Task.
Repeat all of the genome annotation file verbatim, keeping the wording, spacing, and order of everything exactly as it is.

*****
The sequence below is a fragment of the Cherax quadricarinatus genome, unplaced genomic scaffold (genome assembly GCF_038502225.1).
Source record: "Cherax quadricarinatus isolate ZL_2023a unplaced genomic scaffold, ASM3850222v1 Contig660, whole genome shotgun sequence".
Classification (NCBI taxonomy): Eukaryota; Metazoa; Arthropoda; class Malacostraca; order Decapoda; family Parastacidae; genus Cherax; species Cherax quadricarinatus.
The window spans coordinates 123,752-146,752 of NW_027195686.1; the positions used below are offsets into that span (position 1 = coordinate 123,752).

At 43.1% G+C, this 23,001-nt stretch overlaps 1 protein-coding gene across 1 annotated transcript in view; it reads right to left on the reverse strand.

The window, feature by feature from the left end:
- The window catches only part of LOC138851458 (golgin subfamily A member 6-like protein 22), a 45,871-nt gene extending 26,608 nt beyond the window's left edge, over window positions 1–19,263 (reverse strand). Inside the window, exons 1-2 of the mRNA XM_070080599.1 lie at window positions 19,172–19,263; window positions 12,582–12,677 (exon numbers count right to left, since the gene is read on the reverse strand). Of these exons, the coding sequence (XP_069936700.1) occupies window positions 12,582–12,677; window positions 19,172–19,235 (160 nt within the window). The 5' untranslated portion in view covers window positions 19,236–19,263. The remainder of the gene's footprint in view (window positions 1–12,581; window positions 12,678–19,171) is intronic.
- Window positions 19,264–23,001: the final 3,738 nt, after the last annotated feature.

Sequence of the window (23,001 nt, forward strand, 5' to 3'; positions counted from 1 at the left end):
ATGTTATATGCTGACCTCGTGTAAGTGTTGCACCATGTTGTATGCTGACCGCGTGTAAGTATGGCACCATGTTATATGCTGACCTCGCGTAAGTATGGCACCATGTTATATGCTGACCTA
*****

The sequence below is a fragment of the Cherax quadricarinatus genome, unplaced genomic scaffold (genome assembly GCF_038502225.1).
Source record: "Cherax quadricarinatus isolate ZL_2023a unplaced genomic scaffold, ASM3850222v1 Contig660, whole genome shotgun sequence".
Classification (NCBI taxonomy): Eukaryota; Metazoa; Arthropoda; class Malacostraca; order Decapoda; family Parastacidae; genus Cherax; species Cherax quadricarinatus.
The window spans coordinates 123,752-146,752 of NW_027195686.1; the positions used below are offsets into that span (position 1 = coordinate 123,752).

At 43.1% G+C, this 23,001-nt stretch overlaps 1 protein-coding gene across 1 annotated transcript in view; it reads right to left on the reverse strand.

The window, feature by feature from the left end:
- The window catches only part of LOC138851458 (golgin subfamily A member 6-like protein 22), a 45,871-nt gene extending 26,608 nt beyond the window's left edge, over window positions 1–19,263 (reverse strand). Inside the window, exons 1-2 of the mRNA XM_070080599.1 lie at window positions 19,172–19,263; window positions 12,582–12,677 (exon numbers count right to left, since the gene is read on the reverse strand). Of these exons, the coding sequence (XP_069936700.1) occupies window positions 12,582–12,677; window positions 19,172–19,235 (160 nt within the window). The 5' untranslated portion in view covers window positions 19,236–19,263. The remainder of the gene's footprint in view (window positions 1–12,581; window positions 12,678–19,171) is intronic.
- Window positions 19,264–23,001: the final 3,738 nt, after the last annotated feature.

Sequence of the window (23,001 nt, forward strand, 5' to 3'; positions counted from 1 at the left end):
ATGTTATATGCTGACCTCGTGTAAGTGTTGCACCATGTTGTATGCTGACCGCGTGTAAGTATGGCACCATGTTATATGCTGACCTCGCGTAAGTATGGCACCATGTTATATGCTGACCTA